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What Is Positive Reinforcement Training?

Positive Reinforcement is the term used to represent a method of changing behavior that uses rewards as the motivator. Therefore, as a dog does the "right" behavior, they are rewarded with a treat. In contrast, Traditional methods of training use force and fear to reduce undesired behaviors. These outdated methods are harmful to the human-pet bond and should only be used if no other option is available.

Positive reinforcement training can go by many names. A few include Force-Free, Reward-Based and Cooperative.

Positive Reinforcement Training

Above all, anyone looking to become a dog trainer should do their research before learning any of these methods. The two main methods are Reward Based (positive reinforcement) and Traditional (positive punishment). Both methods can get the job done, but only positive reinforcement training addresses the mental health of the pet. Below are some of the reasons why positive reinforcement training is beneficial.

Benefits of Positive Reinforcement Training

It develops an active thinking dog. Because dogs are rewarded for the correct behavior, they learn to offer behaviors to get more rewards. Traditional training doesn’t train the pet what to do, only what NOT to do. Such methods develop a reactive thinking dog that is fearful of trying new things.

The human-pet bond is strengthened. The reward becomes the motivator, instead of the fear of a correction. This creates engagement with the handler and builds trust between the two. This engagement becomes the foundation of success for all future training.

It builds confidence. An active thinking dog that has been socialized to their environment is a confident dog. Confidence is hugely important in the lifelong happiness of a pet. Confident pets have a reduced chance of developing codependent behaviors. They are also better socialized and have a reduced risk of being relinquished.

What Is Pet Empowerment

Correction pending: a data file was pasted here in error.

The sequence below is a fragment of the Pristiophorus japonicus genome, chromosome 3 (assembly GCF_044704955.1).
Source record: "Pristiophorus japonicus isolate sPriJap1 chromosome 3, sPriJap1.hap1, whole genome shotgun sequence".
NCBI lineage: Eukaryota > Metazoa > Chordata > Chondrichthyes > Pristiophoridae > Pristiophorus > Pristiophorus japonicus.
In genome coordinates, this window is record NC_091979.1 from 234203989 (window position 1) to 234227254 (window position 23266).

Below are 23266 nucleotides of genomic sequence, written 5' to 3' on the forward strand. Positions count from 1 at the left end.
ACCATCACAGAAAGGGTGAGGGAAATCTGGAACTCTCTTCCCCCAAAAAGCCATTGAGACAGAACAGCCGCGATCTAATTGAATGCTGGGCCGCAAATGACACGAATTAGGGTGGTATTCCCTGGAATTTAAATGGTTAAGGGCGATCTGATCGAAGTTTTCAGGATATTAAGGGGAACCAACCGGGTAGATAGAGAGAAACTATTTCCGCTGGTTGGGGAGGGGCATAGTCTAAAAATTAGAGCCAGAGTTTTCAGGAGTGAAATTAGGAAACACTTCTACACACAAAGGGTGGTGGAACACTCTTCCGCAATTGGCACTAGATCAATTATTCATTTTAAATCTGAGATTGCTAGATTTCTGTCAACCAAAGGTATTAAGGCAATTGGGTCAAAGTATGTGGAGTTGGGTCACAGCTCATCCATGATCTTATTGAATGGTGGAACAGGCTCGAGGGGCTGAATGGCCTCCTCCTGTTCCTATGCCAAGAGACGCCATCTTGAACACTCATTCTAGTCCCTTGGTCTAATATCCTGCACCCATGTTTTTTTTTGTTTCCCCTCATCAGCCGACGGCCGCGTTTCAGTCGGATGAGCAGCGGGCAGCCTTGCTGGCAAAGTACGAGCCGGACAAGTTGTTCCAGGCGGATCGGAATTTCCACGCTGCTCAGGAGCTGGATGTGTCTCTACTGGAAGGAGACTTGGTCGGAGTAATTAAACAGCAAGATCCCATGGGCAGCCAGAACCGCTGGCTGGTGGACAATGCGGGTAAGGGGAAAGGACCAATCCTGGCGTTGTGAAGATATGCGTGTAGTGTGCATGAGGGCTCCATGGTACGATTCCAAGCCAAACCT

Pet Empowerment focuses on the enrichment of animals in order to promote a healthier human-pet bond. Empowered Pets are confident, independent, and have the ability to make their own choices.

Learn more about Pet Empowerment and what you can do to build a stronger bond with your pets by taking the Pet Empowerment Pledge.

Four Quadrants of Operant Conditioning

Positive Reinforcement (R+)

As our primary focus, this method adds something the dog wants (+) to increase the likelihood of a desired behavior (R). An example is when you giving a dog a treat when it sits and the behavior increases.

Negative Punishment (P-)

Next, this method removes something the dog wants (-) to decrease the likelihood of an undesired behavior (P). An example of this is when you remove your attention when a dog jumps on you to decrease the behavior.

Negative Reinforcement (R-)

This method removes something the dog dislikes (-) to increase the likelihood of a desired behavior (R). An example of this is when a dog stops pulling on its leash and the pressure from the collar decreases.

Positive Punishment (P+)

Finally, this method adds something the dog dislikes (+) to decrease the likelihood of an undesired behavior (P). An example of this is adding a correction when a dog barks to decrease the behavior.

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